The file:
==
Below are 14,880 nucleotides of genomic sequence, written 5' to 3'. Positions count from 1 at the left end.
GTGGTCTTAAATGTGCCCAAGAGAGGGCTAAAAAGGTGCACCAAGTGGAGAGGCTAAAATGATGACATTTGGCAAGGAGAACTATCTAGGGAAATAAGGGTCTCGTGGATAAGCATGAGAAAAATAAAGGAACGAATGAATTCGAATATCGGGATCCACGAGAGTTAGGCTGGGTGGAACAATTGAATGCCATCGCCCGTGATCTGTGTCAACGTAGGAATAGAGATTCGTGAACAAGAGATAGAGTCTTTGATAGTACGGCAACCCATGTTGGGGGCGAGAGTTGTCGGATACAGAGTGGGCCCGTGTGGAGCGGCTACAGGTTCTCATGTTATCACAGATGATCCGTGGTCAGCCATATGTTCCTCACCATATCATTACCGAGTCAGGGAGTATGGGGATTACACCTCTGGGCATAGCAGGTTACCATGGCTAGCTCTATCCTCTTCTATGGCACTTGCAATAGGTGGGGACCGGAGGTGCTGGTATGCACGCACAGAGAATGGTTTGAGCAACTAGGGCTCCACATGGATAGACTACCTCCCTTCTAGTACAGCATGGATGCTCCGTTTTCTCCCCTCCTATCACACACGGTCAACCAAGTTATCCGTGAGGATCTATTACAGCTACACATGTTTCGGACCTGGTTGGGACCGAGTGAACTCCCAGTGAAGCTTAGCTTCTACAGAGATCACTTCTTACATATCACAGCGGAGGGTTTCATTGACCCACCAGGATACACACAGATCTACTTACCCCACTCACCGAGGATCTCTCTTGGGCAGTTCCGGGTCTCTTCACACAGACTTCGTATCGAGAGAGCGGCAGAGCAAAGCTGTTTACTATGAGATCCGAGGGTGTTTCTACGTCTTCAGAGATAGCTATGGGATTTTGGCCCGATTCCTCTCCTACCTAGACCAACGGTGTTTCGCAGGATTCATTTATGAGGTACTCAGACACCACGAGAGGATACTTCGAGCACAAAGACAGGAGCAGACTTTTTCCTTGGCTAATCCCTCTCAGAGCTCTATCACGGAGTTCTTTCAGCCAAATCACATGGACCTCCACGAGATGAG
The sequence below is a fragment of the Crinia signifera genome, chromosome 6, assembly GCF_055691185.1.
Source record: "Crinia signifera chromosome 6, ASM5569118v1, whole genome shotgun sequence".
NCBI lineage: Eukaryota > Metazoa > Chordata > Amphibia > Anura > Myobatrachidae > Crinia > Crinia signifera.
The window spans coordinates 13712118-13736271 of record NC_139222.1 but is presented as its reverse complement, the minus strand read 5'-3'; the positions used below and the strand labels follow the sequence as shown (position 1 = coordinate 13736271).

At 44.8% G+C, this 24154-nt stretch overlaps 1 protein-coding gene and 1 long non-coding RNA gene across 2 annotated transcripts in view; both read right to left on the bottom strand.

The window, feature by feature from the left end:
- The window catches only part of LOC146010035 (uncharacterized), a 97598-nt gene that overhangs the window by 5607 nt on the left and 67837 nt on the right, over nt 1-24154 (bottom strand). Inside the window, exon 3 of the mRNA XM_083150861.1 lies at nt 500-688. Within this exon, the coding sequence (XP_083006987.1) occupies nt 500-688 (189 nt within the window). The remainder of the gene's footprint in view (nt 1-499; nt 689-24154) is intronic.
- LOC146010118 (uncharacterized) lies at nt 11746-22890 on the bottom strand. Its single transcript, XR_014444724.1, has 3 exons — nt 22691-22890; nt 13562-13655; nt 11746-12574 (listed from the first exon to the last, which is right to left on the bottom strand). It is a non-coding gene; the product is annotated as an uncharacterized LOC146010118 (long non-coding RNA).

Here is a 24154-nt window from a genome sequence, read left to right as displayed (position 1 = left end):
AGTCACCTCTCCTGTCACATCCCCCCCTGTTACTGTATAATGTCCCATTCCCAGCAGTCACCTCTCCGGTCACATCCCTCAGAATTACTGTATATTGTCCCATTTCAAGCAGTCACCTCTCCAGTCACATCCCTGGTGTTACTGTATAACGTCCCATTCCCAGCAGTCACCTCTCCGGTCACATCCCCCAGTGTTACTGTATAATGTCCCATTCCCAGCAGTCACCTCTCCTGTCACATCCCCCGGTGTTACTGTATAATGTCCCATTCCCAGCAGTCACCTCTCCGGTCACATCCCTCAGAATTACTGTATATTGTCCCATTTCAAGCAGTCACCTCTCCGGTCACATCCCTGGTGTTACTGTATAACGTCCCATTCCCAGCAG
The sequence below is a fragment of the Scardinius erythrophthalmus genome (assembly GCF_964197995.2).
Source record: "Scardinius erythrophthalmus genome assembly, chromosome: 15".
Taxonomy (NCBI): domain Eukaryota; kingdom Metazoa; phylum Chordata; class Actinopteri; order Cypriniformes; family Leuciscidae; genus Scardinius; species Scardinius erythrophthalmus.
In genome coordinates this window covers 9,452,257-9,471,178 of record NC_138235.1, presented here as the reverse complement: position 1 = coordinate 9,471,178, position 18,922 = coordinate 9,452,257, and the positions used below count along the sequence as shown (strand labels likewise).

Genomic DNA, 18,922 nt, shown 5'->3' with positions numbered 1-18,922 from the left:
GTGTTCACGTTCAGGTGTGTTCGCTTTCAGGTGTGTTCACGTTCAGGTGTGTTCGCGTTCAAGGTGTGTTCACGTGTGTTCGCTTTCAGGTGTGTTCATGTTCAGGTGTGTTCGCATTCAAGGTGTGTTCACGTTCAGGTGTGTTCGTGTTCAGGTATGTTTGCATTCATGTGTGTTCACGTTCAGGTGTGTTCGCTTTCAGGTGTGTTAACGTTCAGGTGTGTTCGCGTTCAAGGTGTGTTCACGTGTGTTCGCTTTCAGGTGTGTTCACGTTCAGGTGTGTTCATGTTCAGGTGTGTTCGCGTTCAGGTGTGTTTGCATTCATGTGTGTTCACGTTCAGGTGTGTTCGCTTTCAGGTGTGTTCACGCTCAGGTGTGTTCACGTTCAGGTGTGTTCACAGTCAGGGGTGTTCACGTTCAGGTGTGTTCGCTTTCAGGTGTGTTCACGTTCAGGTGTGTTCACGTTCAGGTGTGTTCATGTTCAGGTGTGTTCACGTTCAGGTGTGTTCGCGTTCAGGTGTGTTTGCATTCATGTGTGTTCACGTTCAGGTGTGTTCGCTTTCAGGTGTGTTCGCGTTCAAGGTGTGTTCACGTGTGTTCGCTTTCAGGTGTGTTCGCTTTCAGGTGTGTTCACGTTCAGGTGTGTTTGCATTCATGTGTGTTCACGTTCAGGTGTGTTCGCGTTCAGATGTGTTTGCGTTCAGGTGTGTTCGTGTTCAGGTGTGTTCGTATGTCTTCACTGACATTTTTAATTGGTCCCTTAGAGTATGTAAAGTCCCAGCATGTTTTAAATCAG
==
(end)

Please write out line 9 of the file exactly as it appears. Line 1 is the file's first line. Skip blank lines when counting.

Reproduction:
- The window catches only part of LOC146010035 (uncharacterized), a 97598-nt gene that overhangs the window by 5607 nt on the left and 67837 nt on the right, over nt 1-24154 (bottom strand). Inside the window, exon 3 of the mRNA XM_083150861.1 lies at nt 500-688. Within this exon, the coding sequence (XP_083006987.1) occupies nt 500-688 (189 nt within the window). The remainder of the gene's footprint in view (nt 1-499; nt 689-24154) is intronic.